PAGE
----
Ridley Scott Was 'Pissed' After James Cameron Snatched Alien Sequel
When the filmmaker learned that the second movie had been given to another director, he was completely devastated and felt like "damaged goods."
- Despite the recent ups and downs in his career, Ridley Scott remains a legendary filmmaker known for many masterpieces
- After directing Alien in 1979, Scott would not return to the franchise for more than three decades
- When he was replaced by James Cameron for an Alien sequel, it was a hard blow for the filmmaker that took a toll on him
Although Ridley Scott is still a world-famous director known for many masterpieces, such as Blade Runner and Gladiator, some fans feel that he has already passed his prime, as the filmmaker's works in recent years have been rather hit and miss.
While some of Scott's later films, such as 2015's The Martian and 2017's All the Money in the World, have been well-received by critics and audiences, others haven't been as unanimously praised.
Ridley Scott's Career Has Been On a Bumpy Ride Lately
2014's Exodus: Gods and Kings, 2021's House of Gucci, and even 2012's Prometheus, as well as 2017's Alien: Covenant, prequels to Scott's own iconic 1979 film Alien, received mixed reviews at best.
The case of the latter two is particularly embarrassing, as the director failed in the very franchise he created in the first place, with Prometheus being just mediocre while Alien: Covenant was an absolute disaster.
After more than three decades between the first Alien movie and Prometheus, fans were excited and expected something really special, only to have the movie barely answer any of their questions about the origin of the Xenomorph.
The next movie somehow made things worse, as fans would have preferred no answer at all rather than learn that the creature was basically created by a crazy android and not an advanced alien civilization.
This led fans to believe that maybe it was a good thing to give the franchise away to other directors, but it seems that Scott wasn't too happy about this turn of events.
In a recent interview with Deadline dedicated to the release of his latest film, Napoleon, which, judging by early reviews, has proven to be a success, if a bit flawed, Ridley Scott revealed how he felt when he learned that the Alien sequel would be directed by another filmmaker.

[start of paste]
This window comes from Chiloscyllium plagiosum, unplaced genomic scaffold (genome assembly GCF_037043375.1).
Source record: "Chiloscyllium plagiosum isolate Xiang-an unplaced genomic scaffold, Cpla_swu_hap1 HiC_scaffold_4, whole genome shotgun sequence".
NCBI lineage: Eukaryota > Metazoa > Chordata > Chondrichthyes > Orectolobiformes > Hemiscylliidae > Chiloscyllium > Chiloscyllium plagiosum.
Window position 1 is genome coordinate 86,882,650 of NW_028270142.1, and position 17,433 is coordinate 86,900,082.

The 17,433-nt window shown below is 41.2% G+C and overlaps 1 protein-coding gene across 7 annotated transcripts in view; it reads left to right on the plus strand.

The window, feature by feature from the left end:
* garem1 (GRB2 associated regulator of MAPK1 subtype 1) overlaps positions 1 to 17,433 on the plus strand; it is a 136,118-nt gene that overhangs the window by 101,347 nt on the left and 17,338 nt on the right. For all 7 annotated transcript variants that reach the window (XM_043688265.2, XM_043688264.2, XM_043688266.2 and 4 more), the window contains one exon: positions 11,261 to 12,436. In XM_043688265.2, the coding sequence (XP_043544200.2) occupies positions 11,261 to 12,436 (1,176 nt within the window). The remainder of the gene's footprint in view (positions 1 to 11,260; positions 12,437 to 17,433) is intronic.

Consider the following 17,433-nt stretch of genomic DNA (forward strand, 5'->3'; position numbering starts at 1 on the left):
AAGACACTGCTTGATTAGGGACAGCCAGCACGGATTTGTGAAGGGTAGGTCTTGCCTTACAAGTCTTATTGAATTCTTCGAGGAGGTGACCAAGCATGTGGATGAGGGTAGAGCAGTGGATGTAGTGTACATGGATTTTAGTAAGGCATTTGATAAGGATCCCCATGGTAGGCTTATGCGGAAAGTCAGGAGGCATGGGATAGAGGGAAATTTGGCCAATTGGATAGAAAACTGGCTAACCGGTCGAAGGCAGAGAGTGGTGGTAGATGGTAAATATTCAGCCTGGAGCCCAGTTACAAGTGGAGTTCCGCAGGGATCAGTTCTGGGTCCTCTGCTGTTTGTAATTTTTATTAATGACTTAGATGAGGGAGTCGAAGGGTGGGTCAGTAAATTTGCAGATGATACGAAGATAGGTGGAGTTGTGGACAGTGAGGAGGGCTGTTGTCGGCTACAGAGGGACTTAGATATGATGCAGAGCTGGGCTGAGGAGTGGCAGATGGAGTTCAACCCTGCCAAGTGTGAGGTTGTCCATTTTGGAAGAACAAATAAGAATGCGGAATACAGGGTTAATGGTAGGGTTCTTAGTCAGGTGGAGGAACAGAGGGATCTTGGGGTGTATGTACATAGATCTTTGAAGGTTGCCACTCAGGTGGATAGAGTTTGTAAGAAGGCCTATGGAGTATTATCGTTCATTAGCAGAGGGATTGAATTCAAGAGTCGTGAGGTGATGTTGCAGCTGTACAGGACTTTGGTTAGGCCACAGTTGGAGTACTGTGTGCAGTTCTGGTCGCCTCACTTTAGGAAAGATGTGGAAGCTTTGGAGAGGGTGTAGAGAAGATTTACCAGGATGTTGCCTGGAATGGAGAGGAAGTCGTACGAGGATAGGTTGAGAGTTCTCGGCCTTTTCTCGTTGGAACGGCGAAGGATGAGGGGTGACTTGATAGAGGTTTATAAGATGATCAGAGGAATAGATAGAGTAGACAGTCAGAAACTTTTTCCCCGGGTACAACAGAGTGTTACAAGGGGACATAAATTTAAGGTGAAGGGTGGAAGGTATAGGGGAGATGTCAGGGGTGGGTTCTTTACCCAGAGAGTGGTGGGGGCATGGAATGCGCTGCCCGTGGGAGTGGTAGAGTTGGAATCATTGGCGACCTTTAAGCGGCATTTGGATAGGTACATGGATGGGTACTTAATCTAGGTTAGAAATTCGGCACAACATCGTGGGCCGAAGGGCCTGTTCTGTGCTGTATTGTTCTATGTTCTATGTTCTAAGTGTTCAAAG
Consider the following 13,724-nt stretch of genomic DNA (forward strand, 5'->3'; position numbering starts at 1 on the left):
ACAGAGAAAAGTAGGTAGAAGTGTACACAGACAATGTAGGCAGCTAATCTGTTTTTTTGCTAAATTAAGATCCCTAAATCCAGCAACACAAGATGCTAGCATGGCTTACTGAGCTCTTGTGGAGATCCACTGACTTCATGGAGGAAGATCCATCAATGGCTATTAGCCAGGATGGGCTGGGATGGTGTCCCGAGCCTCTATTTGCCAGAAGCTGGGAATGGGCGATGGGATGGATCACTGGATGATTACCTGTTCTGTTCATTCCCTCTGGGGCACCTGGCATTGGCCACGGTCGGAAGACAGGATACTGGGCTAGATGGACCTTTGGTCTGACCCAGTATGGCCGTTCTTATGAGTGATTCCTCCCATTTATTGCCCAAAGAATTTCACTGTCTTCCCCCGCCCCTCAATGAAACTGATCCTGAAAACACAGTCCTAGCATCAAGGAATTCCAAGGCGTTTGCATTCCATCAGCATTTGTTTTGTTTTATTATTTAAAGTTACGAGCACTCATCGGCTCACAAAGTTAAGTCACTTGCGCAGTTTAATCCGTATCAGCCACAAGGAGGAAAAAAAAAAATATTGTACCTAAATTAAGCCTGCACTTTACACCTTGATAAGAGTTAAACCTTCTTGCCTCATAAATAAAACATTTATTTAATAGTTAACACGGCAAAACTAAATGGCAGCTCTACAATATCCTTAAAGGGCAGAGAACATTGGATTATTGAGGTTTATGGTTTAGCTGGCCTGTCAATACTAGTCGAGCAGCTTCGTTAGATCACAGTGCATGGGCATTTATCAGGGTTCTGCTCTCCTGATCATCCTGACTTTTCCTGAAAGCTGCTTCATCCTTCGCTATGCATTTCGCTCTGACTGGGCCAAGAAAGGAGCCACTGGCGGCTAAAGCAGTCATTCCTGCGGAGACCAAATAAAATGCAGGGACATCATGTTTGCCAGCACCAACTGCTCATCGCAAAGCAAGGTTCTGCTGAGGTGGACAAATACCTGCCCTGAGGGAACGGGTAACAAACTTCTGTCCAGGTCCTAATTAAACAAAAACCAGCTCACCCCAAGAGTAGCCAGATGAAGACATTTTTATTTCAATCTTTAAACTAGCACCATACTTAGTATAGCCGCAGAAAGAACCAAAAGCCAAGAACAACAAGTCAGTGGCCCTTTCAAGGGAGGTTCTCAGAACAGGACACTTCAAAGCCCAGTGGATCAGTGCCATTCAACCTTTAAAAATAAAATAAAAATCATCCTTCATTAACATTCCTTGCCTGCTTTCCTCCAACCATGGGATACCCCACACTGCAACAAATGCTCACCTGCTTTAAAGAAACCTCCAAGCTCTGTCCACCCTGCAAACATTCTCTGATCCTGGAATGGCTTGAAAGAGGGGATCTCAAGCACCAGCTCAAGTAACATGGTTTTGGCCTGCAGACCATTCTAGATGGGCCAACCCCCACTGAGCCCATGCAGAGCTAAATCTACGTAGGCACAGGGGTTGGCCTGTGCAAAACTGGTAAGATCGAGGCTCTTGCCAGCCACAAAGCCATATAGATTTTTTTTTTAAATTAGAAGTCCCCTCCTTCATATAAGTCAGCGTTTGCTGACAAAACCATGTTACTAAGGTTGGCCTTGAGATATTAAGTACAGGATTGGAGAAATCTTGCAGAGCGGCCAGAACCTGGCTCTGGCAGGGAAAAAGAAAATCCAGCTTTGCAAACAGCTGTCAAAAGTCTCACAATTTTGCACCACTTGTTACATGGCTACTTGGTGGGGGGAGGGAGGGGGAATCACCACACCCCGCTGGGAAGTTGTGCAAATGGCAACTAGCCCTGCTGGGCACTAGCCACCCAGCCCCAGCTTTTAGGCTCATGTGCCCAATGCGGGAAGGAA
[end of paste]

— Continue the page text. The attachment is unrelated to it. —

How Did Scott React to Being Replaced by Cameron?
After the release of Blade Runner in 1982, which despite its current cult status and millions of fans was initially a complete flop, he received a phone call from none other than James Cameron, who delivered the harsh news to Scott.
Cameron revealed that he was actually the one directing the sequel to Scott's groundbreaking work and was "very nice," complimenting the uniqueness of the Xenomorph and laying out what he wanted to do with his own take on the creature.
The creator of The Terminator explained that since the Alien was now familiar to viewers, it would be hard to make it scary again, so he intended to shift the focus to "more action, army kind of way."
While he kept his feelings in check and didn't say anything to Cameron, Scott was completely "pissed" and "deeply hurt," as he was already trying to recover from the failure of Blade Runner, so this blow was especially catastrophic and made the filmmaker feel like "damaged goods."
However, he has no hard feelings towards Cameron, as although they are "not exactly friends," the two still talk often and Scott considers him to be "a great guy."
Who knows how the Alien franchise would have turned out if Ridley Scott had remained in charge of the second film, as Cameron's risky decision to add more action paid off handsomely, making 1986's Aliens one of the best sequels of all time.
Unfortunately, since then the franchise has been buried by one underwhelming installment after another, and now the only hope for redemption is the upcoming Alien: Romulus, directed by Fede Álvarez and set for release on August 16, 2024.